BT Engage IT has been a sleeping giant since it was formed two years ago from the fusion of BT acquisitions Basilica and Lynx. But having battened down the hatches and completed its integration, the £200m VAR is keen to shake off its image as the quiet man of the channel and lift the lid on its ambitious expansion plans.
CRN caught up with managing director Martin Balaam to find out how he intends to harness the power of parent company BT to become the brand of choice in the UK upper mid-market.
CRN: First, how has BT Engage IT changed since you took the reins 18 months ago?
Martin Balaam: When I joined, my first role was to complete the integration of the two businesses and design a strategy that excited the management team and employees of BT Engage IT, and also BT.
BT brings us a great brand. That was one of the things that interested me in this business. In my days at Redstone and Xpert, we would spend a lot of time demonstrating that we had a right to sit at the table. I
was interested to understand what it would be like to work for a business that did not have to do that.
Some 80 per cent of the new customers we are now bringing on are either introduced or assisted by BT's account managers and I see us doing more of that. Getting everyone in BT aware of what you do is as big a challenge as getting customers aware of you if you are an independent.
It is no different from selling to a customer -- you need to demonstrate you are a safe pair of hands. But the impact if you succeed is multiplied, as every BT Global Services account team has 10 to 15 account directors each with 10 to15 accounts.
Has this strained BT's relationships with other resellers?
I am not a fan of mandating that you have to use someone else because they are part of your business. We have only been in BT for three years and I imagine BT has transacted with pretty much all the big resellers in its history.
The onus is on us to demonstrate what we can do and ask for a fair crack of the whip. But we know what customers BT has, we know who has what relationships with whom, and we have total access all areas to talk to them.
What functions are you typically fulfilling for BT?
BT Engage IT has four key areas: hardware and software fulfilment; SI services for all the key vendors such as HP, Dell, Cisco, Lenovo, NetApp, Juniper and F5; we then have our own in-life support engineers out on the road doing hardware break-fix and desk-side services; and finally managed services.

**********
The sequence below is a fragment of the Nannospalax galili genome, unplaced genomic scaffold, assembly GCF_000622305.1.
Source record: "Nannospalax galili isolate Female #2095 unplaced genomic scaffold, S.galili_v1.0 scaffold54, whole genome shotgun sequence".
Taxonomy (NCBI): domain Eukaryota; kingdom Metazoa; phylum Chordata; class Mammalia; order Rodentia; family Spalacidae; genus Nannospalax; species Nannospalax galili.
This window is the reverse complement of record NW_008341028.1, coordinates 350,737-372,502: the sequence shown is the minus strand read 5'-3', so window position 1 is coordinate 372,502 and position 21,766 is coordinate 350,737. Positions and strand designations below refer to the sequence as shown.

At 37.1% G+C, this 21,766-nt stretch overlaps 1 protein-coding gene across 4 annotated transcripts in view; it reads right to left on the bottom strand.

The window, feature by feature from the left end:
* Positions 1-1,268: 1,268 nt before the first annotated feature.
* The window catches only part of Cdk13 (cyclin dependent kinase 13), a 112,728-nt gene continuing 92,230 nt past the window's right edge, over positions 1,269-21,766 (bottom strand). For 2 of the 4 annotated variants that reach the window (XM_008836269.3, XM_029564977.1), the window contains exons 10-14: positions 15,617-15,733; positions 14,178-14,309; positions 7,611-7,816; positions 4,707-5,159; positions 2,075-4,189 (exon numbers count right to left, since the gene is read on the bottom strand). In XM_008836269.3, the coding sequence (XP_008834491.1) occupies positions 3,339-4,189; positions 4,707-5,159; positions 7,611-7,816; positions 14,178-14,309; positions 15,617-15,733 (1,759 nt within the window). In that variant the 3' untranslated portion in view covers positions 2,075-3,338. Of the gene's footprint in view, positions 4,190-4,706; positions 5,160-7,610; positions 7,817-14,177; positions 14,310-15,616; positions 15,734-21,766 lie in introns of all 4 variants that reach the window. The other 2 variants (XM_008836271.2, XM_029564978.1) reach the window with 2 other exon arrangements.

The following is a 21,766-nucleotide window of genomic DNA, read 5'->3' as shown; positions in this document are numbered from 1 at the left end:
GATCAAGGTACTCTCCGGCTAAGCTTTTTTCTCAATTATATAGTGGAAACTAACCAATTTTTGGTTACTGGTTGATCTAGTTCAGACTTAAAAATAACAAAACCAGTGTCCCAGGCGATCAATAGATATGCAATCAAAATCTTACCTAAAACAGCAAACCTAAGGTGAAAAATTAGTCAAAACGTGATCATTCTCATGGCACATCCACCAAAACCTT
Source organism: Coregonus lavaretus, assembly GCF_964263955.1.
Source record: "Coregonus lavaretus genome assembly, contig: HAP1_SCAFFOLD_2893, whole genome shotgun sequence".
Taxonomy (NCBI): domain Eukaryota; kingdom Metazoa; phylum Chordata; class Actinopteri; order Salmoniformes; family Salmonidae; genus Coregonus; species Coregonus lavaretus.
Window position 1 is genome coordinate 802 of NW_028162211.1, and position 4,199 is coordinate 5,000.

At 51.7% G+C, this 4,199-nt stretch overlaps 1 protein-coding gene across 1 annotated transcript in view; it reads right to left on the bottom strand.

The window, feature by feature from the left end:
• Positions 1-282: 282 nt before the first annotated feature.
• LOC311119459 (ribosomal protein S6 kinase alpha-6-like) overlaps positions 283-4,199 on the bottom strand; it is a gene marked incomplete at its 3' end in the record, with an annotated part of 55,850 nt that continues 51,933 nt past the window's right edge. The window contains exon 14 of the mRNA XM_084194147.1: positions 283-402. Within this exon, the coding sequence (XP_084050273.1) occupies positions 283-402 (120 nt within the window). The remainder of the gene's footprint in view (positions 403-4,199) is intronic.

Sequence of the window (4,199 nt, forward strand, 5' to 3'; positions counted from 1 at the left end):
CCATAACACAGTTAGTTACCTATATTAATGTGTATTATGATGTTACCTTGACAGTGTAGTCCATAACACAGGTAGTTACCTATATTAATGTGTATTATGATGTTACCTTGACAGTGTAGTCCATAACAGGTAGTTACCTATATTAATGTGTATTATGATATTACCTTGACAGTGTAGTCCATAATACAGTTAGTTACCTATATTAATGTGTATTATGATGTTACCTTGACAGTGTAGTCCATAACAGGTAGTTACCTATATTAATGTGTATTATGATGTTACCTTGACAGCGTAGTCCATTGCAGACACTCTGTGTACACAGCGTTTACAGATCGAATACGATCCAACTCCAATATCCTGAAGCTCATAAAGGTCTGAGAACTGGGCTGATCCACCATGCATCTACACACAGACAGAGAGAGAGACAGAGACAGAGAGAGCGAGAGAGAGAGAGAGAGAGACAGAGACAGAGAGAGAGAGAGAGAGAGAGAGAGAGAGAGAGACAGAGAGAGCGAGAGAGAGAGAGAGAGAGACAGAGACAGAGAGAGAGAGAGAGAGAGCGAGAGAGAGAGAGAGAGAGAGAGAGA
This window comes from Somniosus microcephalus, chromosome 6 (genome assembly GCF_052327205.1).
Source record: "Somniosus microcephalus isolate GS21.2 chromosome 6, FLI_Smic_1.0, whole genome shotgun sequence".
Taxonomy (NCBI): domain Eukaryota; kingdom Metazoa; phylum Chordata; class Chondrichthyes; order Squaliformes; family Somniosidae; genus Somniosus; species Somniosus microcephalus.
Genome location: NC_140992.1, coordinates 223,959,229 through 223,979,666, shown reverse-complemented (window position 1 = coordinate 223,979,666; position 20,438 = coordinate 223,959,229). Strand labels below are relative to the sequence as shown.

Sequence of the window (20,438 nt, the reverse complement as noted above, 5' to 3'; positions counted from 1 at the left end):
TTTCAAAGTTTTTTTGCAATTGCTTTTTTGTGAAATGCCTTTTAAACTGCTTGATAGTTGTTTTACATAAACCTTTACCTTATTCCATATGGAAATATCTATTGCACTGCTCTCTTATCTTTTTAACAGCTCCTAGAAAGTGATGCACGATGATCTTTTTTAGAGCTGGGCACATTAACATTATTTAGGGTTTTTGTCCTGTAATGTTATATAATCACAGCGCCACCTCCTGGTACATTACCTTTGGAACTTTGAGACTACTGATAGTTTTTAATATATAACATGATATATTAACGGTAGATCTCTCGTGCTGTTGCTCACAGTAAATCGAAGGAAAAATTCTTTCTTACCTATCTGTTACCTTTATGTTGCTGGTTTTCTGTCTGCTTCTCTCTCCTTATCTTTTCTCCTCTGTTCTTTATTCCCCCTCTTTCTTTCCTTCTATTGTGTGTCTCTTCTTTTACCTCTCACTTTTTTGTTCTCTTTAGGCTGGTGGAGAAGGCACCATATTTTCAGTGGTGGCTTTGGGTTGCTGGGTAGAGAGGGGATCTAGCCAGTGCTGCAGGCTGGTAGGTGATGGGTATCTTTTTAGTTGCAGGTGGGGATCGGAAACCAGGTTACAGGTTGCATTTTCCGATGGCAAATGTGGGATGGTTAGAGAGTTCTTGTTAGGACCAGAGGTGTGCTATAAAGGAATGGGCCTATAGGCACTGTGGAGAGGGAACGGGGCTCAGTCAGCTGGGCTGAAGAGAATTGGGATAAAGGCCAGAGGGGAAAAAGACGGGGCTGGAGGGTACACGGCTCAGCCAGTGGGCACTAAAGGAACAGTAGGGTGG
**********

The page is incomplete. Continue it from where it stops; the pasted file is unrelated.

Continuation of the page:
Last year we opened our own datacentre so we can do co-location and managed hosting. Typically, the bits of BT we use are the top 25 per cent of BT Business and the bottom half of Global Services. We are UK-only so if customers need a global footprint, it is not our bag.
Has your vendor mix changed to reflect BT customers' needs?
We have certainly taken on a lot more vendors. Lynx was predominantly Cisco and Microsoft, and Basilica had an HP focus. If you look at our vendors now, be they selling PCs, servers, storage or software, you will see we have expanded our portfolio to represent the vendors that BT's customers are typically buying.
How tough is the UK market at
You get different stories from different people. We have been relatively shielded by the downturn because, being part of BT, we have had access to more customers than an independent. We have managed to grow year on year. Apple is in a little bubble on its own in business-to-business and is doing well.
Clearly the public sector has slowed down but this creates opportunities as you have to spend money to save money. In commercial land there has definitely been a move away from talking about costs all the time.
Eighteen months ago you talked to a CIO and the number one priority was how to cope with a smaller budget. Now they are talking about strategy and business. However, there is still nervousness in the ripple effect of public sector spending and a view that we have not seen the pain from that yet.
Where are the sweet spots?
We are seeing reasonable activity in financial services, professional services and construction. Retail is interesting as there are more discussions around user experience now that everyone has iPhones and people are starting to use Amazon 1-Click.
Last year you consolidated your offices in Reading and Wood Street into BT's St Paul's hub. Do you foresee any further changes?
We now have about 100 staff in London, 200 to 250 in Barlborough, about 100 in Letchworth Garden City, and engineers out on the road. There will be no major changes other than expansion.
Also, for the first time, we are putting in some apprentices. At an independent reseller it would be difficult to justify bringing on an apprentice but BT has an apprenticeship scheme and we are very excited to be offered the opportunity to bid for those roles. We have 30 this year and about 40 for next year.
You presided over a buy-and-build strategy at Redstone. Are acquisitions on the agenda for BT Engage IT?
Under private-equity ownership at Redstone and Xpert, it was far easier to fund acquisitions than say you wanted to double the sales force and invest all the profits in organic expansion. You do not have that luxury.
BT is far more focused on organic growth. We have 75 quota-carrying sales staff and right now we are increasing that by 50 per cent and I doubt that is something [private equity] shareholders would have accepted in terms of the impact on the P&L.
We are also putting in two new specialist teams, one focused on security and the other on HP Networking. Acquisitions are definitely on the table but the times when we would do that are more specific.
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